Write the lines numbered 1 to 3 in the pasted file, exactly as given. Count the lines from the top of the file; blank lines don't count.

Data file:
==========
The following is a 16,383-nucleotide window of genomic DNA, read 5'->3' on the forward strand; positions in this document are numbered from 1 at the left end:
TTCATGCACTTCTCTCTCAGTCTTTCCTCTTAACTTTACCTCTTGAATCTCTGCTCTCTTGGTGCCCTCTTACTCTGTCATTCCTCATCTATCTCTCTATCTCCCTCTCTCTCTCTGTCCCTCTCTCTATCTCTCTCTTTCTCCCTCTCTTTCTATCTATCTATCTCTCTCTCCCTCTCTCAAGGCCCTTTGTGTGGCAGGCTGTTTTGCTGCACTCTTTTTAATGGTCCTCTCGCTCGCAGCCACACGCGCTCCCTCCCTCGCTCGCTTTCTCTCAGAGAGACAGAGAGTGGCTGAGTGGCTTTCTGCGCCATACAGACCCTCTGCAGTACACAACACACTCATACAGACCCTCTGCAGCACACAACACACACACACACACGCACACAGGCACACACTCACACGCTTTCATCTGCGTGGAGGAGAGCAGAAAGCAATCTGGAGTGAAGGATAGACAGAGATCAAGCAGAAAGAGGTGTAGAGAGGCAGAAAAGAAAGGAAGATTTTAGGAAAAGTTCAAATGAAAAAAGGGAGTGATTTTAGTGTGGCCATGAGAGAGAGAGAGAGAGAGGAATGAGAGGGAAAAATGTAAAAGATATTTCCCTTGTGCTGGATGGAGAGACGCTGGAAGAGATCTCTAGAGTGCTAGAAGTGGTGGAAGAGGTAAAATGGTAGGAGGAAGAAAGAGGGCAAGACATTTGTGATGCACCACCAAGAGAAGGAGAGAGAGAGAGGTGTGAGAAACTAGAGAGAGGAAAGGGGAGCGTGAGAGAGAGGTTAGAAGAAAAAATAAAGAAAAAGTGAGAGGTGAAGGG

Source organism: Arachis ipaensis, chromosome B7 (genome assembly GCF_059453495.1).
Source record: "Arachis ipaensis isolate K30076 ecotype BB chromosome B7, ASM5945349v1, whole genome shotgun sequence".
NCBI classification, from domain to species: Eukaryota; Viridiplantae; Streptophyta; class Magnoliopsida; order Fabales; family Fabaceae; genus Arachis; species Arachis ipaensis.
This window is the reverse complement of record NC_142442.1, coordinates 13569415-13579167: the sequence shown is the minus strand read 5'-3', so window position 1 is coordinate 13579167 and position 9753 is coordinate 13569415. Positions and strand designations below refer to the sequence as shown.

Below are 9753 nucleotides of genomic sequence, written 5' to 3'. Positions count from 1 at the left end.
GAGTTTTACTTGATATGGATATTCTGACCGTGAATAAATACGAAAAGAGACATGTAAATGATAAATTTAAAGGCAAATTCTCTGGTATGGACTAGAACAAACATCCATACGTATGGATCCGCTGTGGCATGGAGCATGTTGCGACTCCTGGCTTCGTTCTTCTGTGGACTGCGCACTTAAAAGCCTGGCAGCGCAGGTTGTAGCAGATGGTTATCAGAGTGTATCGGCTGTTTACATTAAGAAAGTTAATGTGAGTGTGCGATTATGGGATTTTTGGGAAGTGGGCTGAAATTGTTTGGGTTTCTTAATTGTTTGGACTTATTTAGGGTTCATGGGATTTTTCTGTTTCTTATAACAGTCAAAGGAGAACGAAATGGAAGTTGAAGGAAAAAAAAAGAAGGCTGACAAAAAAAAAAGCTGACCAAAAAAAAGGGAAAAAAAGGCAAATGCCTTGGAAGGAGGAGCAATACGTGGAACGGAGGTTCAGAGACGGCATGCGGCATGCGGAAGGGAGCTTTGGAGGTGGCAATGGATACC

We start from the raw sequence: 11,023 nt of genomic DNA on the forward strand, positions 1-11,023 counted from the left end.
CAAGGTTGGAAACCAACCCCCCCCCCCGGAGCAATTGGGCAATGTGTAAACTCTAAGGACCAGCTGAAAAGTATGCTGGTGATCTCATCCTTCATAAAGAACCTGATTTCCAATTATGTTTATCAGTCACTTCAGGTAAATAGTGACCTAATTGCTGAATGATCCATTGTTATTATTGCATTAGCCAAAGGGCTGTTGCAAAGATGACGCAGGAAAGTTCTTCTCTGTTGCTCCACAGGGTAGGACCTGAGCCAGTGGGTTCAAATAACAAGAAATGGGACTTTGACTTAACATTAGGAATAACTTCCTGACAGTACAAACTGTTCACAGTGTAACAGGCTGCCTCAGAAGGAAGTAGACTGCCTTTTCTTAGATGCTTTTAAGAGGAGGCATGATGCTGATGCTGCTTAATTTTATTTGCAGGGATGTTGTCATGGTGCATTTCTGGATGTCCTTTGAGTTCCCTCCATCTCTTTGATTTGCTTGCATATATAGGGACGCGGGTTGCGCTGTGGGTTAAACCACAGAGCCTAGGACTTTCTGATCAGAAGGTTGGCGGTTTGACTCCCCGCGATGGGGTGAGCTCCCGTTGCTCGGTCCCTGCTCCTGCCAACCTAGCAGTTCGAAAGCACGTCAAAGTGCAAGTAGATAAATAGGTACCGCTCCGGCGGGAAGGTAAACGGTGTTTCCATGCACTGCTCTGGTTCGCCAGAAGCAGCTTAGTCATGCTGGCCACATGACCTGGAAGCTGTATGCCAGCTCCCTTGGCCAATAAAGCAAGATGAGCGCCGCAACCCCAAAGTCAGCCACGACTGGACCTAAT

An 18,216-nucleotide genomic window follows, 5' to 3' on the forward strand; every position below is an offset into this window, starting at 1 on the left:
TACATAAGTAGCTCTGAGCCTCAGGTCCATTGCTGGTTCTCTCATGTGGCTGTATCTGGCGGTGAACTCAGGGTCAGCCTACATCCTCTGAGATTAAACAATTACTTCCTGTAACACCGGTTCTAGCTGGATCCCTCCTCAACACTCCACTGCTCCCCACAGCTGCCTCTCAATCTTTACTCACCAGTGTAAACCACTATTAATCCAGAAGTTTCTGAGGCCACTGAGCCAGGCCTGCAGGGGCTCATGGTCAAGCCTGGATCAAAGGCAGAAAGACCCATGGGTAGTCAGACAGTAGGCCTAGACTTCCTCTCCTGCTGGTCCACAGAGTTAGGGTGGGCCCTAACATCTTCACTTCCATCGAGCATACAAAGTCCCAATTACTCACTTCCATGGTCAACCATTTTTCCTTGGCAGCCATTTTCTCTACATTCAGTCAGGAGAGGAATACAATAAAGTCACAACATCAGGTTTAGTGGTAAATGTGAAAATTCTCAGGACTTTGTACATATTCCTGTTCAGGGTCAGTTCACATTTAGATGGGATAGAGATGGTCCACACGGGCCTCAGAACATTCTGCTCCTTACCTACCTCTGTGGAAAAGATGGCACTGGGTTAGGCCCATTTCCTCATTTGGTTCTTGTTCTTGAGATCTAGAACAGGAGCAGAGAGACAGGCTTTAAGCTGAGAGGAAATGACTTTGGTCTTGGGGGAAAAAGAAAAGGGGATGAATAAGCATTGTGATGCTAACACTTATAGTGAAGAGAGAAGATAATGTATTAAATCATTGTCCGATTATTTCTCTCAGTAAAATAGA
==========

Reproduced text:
The following is a 16,383-nucleotide window of genomic DNA, read 5'->3' on the forward strand; positions in this document are numbered from 1 at the left end:
TTCATGCACTTCTCTCTCAGTCTTTCCTCTTAACTTTACCTCTTGAATCTCTGCTCTCTTGGTGCCCTCTTACTCTGTCATTCCTCATCTATCTCTCTATCTCCCTCTCTCTCTCTGTCCCTCTCTCTATCTCTCTCTTTCTCCCTCTCTTTCTATCTATCTATCTCTCTCTCCCTCTCTCAAGGCCCTTTGTGTGGCAGGCTGTTTTGCTGCACTCTTTTTAATGGTCCTCTCGCTCGCAGCCACACGCGCTCCCTCCCTCGCTCGCTTTCTCTCAGAGAGACAGAGAGTGGCTGAGTGGCTTTCTGCGCCATACAGACCCTCTGCAGTACACAACACACTCATACAGACCCTCTGCAGCACACAACACACACACACACACGCACACAGGCACACACTCACACGCTTTCATCTGCGTGGAGGAGAGCAGAAAGCAATCTGGAGTGAAGGATAGACAGAGATCAAGCAGAAAGAGGTGTAGAGAGGCAGAAAAGAAAGGAAGATTTTAGGAAAAGTTCAAATGAAAAAAGGGAGTGATTTTAGTGTGGCCATGAGAGAGAGAGAGAGAGAGGAATGAGAGGGAAAAATGTAAAAGATATTTCCCTTGTGCTGGATGGAGAGACGCTGGAAGAGATCTCTAGAGTGCTAGAAGTGGTGGAAGAGGTAAAATGGTAGGAGGAAGAAAGAGGGCAAGACATTTGTGATGCACCACCAAGAGAAGGAGAGAGAGAGAGGTGTGAGAAACTAGAGAGAGGAAAGGGGAGCGTGAGAGAGAGGTTAGAAGAAAAAATAAAGAAAAAGTGAGAGGTGAAGGG

Source organism: Arachis ipaensis, chromosome B7 (genome assembly GCF_059453495.1).